The Glaciarium: Argentina’s new Museum of ice

The exterior of the Glaciarium

Argentina’s splendid natural wonders have been around since time immemorial – it’s just a pity that many of the museums and interpretation centres attached to them seem to date from around then, too. You can argue, of course, that there’s nothing inherently wrong with stuffed animals, miniature villages in smudged glass cases, and chipboard display panels. Just don’t try to argue it in front of a kid who thinks Playstation 3 is already starting to show its age.

So it’s a pleasure to report that the world-famous glaciers of the Southern Patagonian Ice Field, in the province of Santa Cruz, have finally got the visitor’s centre they deserve: the Glaciarium, aka the Museum of Ice, whose official opening on 15 February was marked with a ceremony attended by President Cristina Kirchner, herself a resident and former senator of Santa Cruz.

The state-of-the-art facility, which cost US$4 million to design and build, is located on the banks of Lago Argentino, close to El Calafate. This rather haphazardly expanding town receives around 350,000 tourists per year, and is the gateway to the Los Glaciares National Park.

Structurally, the Glaciarium resembles – well, a glacier. The building, the work of architects Pablo Güiraldes, Javier Fernández and Santiago Cordeyro, is dominated by three two-storey towers which bend in on themselves at crooked angles, as if about to buckle and snap under some enormous but invisible pressure – as indeed the towering ice pinnacles at the business end of a real-life glacier eventually do.

Inside, the museum is divided into several discrete spaces, each crammed with impressive multimedia exhibits by noted Argentinian designer Hector Barra. Through photographs, projections, models and even a 3D movie, the visitor learns about the what, why, where and whither (there’s a particularly good exhibit on the effects of global warming) of glaciers. Unless you’re the kind of person who wakes up in the middle of the night worrying about the state of the cryosphere, this information will be new and invaluable. (Like most natural phenomena, glaciers are a lot easier to visualise than they are to understand.)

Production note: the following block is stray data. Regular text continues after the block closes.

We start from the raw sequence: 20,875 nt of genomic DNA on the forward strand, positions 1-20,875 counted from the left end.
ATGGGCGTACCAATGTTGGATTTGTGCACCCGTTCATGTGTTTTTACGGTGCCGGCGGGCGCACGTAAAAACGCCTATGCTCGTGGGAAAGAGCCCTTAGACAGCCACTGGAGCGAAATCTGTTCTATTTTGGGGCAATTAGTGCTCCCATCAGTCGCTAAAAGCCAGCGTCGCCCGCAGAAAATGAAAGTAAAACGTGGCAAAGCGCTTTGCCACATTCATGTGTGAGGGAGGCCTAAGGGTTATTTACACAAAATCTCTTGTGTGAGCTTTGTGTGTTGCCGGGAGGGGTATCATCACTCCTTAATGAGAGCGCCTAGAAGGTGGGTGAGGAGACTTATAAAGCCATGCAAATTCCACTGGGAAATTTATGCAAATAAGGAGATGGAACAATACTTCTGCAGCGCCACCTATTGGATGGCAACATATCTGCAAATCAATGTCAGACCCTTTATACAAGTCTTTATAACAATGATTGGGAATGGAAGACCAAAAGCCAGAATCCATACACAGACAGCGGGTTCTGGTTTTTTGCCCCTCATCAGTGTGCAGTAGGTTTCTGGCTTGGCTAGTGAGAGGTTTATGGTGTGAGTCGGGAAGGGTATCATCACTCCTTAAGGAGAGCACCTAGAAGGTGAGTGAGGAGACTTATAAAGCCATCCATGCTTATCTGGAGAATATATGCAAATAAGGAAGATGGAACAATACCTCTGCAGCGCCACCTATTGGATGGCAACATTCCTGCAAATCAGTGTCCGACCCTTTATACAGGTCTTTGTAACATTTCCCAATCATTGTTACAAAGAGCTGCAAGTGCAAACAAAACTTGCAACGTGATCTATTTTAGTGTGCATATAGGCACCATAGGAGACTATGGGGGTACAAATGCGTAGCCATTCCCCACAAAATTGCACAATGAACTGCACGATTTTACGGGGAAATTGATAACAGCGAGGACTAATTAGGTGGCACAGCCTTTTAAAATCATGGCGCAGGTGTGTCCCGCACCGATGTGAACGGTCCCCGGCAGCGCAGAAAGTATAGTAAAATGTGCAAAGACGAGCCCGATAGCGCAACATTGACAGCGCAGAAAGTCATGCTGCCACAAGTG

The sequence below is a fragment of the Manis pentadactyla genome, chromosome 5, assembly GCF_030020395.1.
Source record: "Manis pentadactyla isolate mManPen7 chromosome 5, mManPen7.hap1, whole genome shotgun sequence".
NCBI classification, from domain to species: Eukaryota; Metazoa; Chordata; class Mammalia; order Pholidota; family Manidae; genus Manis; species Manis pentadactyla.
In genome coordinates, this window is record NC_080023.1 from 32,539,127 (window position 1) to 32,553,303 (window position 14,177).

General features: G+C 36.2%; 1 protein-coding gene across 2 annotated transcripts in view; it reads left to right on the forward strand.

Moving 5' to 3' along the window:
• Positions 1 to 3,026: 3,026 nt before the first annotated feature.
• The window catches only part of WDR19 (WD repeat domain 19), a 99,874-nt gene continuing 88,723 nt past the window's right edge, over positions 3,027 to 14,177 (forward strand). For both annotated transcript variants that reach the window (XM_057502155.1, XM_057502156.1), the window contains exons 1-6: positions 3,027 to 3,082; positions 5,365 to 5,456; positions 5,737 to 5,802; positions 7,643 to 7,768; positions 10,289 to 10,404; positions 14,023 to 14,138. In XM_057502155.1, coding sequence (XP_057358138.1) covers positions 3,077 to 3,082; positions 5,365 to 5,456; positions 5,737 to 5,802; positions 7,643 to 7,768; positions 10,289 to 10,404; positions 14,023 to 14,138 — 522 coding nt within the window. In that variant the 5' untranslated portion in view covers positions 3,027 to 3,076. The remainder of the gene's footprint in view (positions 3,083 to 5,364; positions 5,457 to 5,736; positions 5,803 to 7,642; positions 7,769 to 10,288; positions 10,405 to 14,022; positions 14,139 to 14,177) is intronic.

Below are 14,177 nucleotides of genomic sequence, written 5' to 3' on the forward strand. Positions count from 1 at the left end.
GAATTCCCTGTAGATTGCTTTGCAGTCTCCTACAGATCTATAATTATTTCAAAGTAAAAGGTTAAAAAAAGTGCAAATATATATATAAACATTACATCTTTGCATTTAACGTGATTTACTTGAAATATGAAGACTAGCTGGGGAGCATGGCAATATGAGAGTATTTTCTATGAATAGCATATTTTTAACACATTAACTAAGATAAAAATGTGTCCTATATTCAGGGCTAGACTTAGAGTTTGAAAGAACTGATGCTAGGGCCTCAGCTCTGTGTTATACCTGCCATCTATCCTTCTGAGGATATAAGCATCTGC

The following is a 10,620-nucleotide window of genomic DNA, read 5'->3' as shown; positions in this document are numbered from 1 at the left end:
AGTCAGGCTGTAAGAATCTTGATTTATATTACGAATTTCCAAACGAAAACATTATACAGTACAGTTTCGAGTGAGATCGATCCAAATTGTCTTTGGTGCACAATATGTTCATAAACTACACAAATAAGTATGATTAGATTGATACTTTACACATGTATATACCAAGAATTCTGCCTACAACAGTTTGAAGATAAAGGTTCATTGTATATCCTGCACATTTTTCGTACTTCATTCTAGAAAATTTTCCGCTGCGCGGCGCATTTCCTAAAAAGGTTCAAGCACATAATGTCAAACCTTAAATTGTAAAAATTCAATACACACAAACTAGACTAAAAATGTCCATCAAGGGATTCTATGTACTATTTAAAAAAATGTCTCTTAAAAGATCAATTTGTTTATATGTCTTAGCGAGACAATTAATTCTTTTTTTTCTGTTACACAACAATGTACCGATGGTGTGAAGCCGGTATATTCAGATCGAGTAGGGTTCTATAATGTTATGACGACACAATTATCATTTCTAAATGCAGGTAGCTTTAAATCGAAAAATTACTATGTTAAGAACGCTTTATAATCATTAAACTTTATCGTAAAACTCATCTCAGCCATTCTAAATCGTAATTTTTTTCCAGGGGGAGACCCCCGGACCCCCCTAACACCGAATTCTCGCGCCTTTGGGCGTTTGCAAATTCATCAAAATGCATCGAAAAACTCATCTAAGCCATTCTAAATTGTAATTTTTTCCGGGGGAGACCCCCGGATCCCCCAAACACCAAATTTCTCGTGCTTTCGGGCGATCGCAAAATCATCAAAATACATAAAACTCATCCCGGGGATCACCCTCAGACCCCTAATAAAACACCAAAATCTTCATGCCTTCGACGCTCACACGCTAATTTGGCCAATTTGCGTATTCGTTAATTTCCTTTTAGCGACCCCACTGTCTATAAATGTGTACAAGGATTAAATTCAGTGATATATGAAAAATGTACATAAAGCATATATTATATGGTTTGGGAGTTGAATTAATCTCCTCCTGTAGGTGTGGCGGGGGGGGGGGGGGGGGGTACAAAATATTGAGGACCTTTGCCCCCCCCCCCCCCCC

Inside the Glaciarium
Inside the Glaciairum

Museum director Luciano Bernacchi – a naturalist, mountain guide and lecturer – is clearly pleased with how the project is unfolding. “This is one of the most advanced interpretation centres in Argentina,” he says, “with state of the art technology, a very modern building and the latest information on glaciers. What’s more, it’s obviously the most important thing done in El Calafate over the past few years.”

As well as furnishing tourists with some much needed background knowledge, so that they can go stare at Perito Moreno – the most famous and imposing of the glaciers in the national park – in studied rather than stunned awe, the museum will benefit the local community. “We have already begun free school visits,” explains Bernacchi. “We plan to create awareness on several environmental issues, and to fund future research in the field. We’ve already hosted a movie event here [the Banff Mountain Film Festival], and we’re currently exhibiting paintings of glaciers by the artist Eleonora González Videla.”

An exhibition inside the Glaciarium
Exhibition inside the Glaciarium

Of course, getting one’s head around the prodigious natural forces that have shaped our planet, not to mention humanity’s harebrained need to tamper with them, is thirst-provoking stuff. Which is where the Glacio Bar, an Absolut-style ‘ice bar’ currently under development in the museum’s basement, comes in. Wrap up well.

Photographs kindly supplied by Luciano Bernacchi.

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Matt Chesterton

Matt Chesterton

Matt swapped his native England for Argentina in 2002 while chasing Gabriela, an implausibly gorgeous Argentinian whom he married the following year. He has lived and worked (but mainly lived) in Buenos Aires ever since. Having no obvious trade or skills but being quite good at spelling, Matt became a freelance writer. Over the past few years, Matt has written or edited books and articles for a variety of publishers, including Time Out, Wallpaper* and the British Automobile Association. In his spare time Matt translates film scripts, organises charity pub quizzes, consolidates his position as the number one Angry Birds player in the BsAs metropolitan area, and translates traditional nursery rhymes into Spanglish for his daughter Millie. (Her favourite is ‘Pop goes the Weasel’ or ‘Explota la Comadreja’.)
Matt Chesterton

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